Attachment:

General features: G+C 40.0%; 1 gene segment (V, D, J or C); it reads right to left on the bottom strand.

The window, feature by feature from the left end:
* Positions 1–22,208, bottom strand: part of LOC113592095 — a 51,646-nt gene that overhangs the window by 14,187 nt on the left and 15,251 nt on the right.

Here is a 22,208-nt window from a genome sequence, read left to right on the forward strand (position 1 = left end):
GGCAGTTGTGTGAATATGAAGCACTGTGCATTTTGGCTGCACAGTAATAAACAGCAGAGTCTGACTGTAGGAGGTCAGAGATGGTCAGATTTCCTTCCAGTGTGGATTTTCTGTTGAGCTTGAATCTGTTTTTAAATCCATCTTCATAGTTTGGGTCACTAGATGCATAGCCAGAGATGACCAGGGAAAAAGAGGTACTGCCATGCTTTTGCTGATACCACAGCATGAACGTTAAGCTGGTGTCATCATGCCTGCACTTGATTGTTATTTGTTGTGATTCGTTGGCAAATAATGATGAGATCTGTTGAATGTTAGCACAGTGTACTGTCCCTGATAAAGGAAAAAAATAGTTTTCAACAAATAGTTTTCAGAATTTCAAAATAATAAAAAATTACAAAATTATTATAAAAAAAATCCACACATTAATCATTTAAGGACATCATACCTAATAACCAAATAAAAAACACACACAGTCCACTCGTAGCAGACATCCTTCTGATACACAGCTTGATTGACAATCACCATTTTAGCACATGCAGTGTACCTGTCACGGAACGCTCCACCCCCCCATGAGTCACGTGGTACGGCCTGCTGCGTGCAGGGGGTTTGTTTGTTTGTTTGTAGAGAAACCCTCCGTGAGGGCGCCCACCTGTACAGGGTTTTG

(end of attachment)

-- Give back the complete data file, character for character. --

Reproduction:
General features: G+C 40.0%; 1 gene segment (V, D, J or C); it reads right to left on the bottom strand.

The window, feature by feature from the left end:
* Positions 1–22,208, bottom strand: part of LOC113592095 — a 51,646-nt gene that overhangs the window by 14,187 nt on the left and 15,251 nt on the right.

Here is a 22,208-nt window from a genome sequence, read left to right on the forward strand (position 1 = left end):
GGCAGTTGTGTGAATATGAAGCACTGTGCATTTTGGCTGCACAGTAATAAACAGCAGAGTCTGACTGTAGGAGGTCAGAGATGGTCAGATTTCCTTCCAGTGTGGATTTTCTGTTGAGCTTGAATCTGTTTTTAAATCCATCTTCATAGTTTGGGTCACTAGATGCATAGCCAGAGATGACCAGGGAAAAAGAGGTACTGCCATGCTTTTGCTGATACCACAGCATGAACGTTAAGCTGGTGTCATCATGCCTGCACTTGATTGTTATTTGTTGTGATTCGTTGGCAAATAATGATGAGATCTGTTGAATGTTAGCACAGTGTACTGTCCCTGATAAAGGAAAAAAATAGTTTTCAACAAATAGTTTTCAGAATTTCAAAATAATAAAAAATTACAAAATTATTATAAAAAAAATCCACACATTAATCATTTAAGGACATCATACCTAATAACCAAATAAAAAACACACACAGTCCACTCGTAGCAGACATCCTTCTGATACACAGCTTGATTGACAATCACCATTTTAGCACATGCAGTGTACCTGTCACGGAACGCTCCACCCCCCCATGAGTCACGTGGTACGGCCTGCTGCGTGCAGGGGGTTTGTTTGTTTGTTTGTAGAGAAACCCTCCGTGAGGGCGCCCACCTGTACAGGGTTTTG